These 7 Buddhist Teachings Are Hard to Understand but They’ll Benefit You Forever When You Do


What’s the secret to feeling calm and focused?
It’s not an easy question to answer.
So, why do Buddhist monks appear peaceful and present all the time?
How do they do it? Do they know some hidden secret that you don’t?
Actually, yes they do!
For thousands of years, Buddhist philosophy has focused solely on how to reduce human suffering and keep the mind focused on the present moment.
And today, we’re going to go through Buddhism’s most important principles and habits that we can all adopt in our daily lives.
1. Practice Being Curious

One of the essential achieving peace and contentment is the “beginner’s mind”.
This means engaging in something as if for the very first time. Buddhists are trained to bring this attitude with them throughout the day. Even when taking a shower, you can imagine it’s the first time you’ve felt the water hit you, or watch as though for the first time you’re seeing water fall down the drain.
The reason this helps is that new experiences stimulates the brain and encourages new neural connections.
Even having a meal is an opportunity to stop and reflect on the incredible power of food to bring energy to your body. You can also think about all of the people around the world who have helped to bring the food to your table. This way a simple meal becomes a source of gratitude and an opportunity to recognize the interconnection of everything.
As Abraham Joshua Heschel said, “Life is routine and routine is resistance to wonder.”

2. Forgive Themselves

Life comes with its obstacles, and it’s no different for Buddhists.
There will always be times when you’re too tired to work, too busy to relax or you’re just feeling too restless to experience contentment.
The key point is to understand that these are not signs of failing to experience a life of peace and contentment. It happens to everyone. What matters is seeing these moments as opportunities for learning more about the hindrances in life and how to either embrace their lessons, or design a life where they don’t happen as much.
Whenever you feel stressed, practice the mantra of “forgive and invite”. Continue to invite the obstacle into your life to keep on teaching you the lesson, and forgive yourself for your reaction.
Practicing “forgive and invite” over and over again in life becomes an incredible strong vehicle for growth.
3. Hold their emotions lightly

Buddhist philosophy tells us that emotions are “energy in motion”. Emotions always come and go, so it’s important not to get too wrapped up in them.
When comfortable emotions are present it’s also a good time to not hold onto them too tightly.
With experience, you can be like the Buddhists and be grateful for the good moments when they come without being too attached to them, while knowing that the difficult times will pass quickly.
4. Practice compassion

Compassion is seen as noticing suffering with the desire to help in some way.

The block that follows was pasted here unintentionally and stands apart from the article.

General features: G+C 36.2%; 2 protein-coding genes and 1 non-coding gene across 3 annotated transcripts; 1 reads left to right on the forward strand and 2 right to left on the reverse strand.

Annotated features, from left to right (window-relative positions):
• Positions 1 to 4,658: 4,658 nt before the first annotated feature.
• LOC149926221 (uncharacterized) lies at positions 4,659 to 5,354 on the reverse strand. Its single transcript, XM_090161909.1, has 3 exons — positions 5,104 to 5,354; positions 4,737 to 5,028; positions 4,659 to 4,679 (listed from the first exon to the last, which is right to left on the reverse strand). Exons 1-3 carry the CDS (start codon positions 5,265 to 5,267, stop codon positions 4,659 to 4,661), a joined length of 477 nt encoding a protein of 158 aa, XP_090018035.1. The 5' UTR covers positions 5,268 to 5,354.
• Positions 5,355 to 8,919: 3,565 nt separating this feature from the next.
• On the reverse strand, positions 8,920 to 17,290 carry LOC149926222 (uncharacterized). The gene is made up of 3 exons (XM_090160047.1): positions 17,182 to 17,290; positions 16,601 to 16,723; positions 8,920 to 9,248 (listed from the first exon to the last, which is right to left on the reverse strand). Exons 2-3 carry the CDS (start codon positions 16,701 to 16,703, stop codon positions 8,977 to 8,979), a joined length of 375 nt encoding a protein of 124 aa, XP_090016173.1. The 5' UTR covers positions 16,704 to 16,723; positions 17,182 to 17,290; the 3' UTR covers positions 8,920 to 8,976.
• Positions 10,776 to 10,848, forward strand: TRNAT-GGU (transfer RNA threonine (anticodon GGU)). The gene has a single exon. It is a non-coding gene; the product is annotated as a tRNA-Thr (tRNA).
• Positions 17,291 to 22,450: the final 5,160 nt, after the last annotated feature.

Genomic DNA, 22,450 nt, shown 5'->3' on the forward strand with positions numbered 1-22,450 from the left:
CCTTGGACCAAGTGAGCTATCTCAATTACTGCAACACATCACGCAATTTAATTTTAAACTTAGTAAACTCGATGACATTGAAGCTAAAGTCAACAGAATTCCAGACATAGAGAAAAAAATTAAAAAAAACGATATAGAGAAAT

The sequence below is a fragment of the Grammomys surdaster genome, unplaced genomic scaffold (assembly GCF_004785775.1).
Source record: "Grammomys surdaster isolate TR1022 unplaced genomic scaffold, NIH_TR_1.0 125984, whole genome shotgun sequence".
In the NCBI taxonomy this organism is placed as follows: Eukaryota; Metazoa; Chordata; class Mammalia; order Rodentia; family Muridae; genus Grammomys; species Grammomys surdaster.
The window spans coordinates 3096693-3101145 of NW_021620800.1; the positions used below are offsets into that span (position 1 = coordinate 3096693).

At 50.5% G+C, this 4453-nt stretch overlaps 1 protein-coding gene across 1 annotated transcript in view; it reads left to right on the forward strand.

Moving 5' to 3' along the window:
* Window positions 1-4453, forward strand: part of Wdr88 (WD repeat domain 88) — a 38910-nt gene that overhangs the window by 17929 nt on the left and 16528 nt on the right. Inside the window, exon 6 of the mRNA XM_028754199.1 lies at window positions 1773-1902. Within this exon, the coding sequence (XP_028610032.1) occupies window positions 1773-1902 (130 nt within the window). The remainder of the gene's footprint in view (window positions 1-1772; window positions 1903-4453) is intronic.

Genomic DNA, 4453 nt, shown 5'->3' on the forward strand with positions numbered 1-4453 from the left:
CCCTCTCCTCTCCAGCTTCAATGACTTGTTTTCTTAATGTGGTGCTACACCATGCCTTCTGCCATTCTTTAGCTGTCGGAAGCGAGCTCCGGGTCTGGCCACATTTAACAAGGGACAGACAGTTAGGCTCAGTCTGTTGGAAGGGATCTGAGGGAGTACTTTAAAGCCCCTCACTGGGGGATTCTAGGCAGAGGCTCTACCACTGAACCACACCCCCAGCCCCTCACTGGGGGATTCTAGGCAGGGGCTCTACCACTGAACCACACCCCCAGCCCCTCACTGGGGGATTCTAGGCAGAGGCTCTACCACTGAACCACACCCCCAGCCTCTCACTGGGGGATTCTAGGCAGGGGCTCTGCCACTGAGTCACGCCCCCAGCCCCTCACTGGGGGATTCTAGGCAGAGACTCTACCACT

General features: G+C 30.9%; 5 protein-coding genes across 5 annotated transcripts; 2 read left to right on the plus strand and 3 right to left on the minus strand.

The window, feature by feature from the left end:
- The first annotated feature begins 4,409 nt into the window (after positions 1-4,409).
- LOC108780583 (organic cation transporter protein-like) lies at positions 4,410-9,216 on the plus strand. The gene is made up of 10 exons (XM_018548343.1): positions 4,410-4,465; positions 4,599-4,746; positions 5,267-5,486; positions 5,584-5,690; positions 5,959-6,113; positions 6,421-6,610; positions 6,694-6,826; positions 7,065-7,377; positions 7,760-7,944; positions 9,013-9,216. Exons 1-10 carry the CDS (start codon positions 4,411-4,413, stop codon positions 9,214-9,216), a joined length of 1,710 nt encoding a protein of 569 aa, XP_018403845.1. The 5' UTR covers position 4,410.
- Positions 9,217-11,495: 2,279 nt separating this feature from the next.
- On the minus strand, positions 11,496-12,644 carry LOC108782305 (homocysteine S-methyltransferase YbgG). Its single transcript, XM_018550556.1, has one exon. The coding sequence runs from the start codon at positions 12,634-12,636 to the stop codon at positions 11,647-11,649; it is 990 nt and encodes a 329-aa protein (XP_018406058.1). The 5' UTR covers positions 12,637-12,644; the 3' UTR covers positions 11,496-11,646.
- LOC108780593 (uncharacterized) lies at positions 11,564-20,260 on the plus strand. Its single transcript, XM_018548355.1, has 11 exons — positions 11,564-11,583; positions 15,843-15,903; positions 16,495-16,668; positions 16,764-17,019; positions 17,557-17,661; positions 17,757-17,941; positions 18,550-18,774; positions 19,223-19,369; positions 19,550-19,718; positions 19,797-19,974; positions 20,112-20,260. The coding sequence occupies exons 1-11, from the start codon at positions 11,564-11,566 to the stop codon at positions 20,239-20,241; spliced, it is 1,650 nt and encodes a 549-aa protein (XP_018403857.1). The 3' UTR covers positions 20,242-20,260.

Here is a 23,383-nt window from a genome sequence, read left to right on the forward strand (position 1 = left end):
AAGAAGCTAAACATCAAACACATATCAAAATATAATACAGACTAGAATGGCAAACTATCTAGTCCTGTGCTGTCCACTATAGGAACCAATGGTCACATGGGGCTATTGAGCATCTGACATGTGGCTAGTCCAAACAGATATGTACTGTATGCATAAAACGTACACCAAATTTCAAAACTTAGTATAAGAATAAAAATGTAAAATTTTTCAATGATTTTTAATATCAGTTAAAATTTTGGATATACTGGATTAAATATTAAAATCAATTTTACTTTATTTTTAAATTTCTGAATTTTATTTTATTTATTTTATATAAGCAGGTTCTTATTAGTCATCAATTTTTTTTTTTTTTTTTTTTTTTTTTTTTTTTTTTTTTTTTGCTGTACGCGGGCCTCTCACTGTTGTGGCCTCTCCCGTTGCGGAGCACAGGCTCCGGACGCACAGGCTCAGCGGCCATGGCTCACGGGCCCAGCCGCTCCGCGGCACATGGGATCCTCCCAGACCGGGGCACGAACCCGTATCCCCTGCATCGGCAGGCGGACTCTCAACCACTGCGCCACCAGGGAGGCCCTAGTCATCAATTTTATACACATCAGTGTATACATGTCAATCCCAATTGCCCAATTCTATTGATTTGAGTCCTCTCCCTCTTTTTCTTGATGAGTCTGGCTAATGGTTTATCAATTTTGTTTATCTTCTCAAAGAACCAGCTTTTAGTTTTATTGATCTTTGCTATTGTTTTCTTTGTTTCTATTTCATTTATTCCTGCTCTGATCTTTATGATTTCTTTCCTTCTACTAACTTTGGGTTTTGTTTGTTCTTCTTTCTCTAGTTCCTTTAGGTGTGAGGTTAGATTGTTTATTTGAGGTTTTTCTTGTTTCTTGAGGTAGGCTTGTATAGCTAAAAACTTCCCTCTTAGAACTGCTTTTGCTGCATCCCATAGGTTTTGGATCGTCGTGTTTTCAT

One practice that helps create inner peace and contentment is to pay attention to yourself with a curious and caring attention. This sends the implicit message to your brain that you’re worth caring about.
As you pay attention to yourself with compassion, you’ll find that difficult emotions are easier to deal with.
Difficult emotions will become the guide to where you need to go through a healing process, and you’ll have the tools at your disposal to deal with them.
5. Make peace with imperfection

All of us are aware of our own imperfections, and this usually causes a lot of self-judgment.
Our aim is not to employ Buddhist practices so that we start seeing ourselves as perfect, but rather to see that our imperfections is what makes us human.
It’s human to be imperfect, and recognizing this unites us in the common humanity of all people.
As Zen priest Dogen Zenji said, “To be in harmony with the wholeness of things is to not have anxiety over our imperfections.”
6. Embrace vulnerability

We naturally want to guard ourselves against our vulnerability. Yet someone who embraces Buddhist philosophy ends up seeing that vulnerability is where the gold is.
When we embrace our vulnerability, we develop courage, trust and connection.
It doesn’t mean we need to be vulnerable all the time, but with discernment we can open up and build better relationships and learn to really trust ourselves.
7. Understand that all things come and go

Probably the most important insight coming from Buddhist philosophy is that nothing is permanent. When you close your eyes and listen to the sounds, you’ll notice that nothing remains fixed. Everything happens in ebbs and flows.
It’s the same with how nature looks. It all changes based on the seasons.
The same with food. You’ll taste it in your mouth, and then it will be transformed into your body to provide you with energy.
We’re born of this earth, we grow up and we eventually pass away.
As we live a life of peace and contentment, we start to understand how precious life is and open ourselves up to many beautiful moments all around us.
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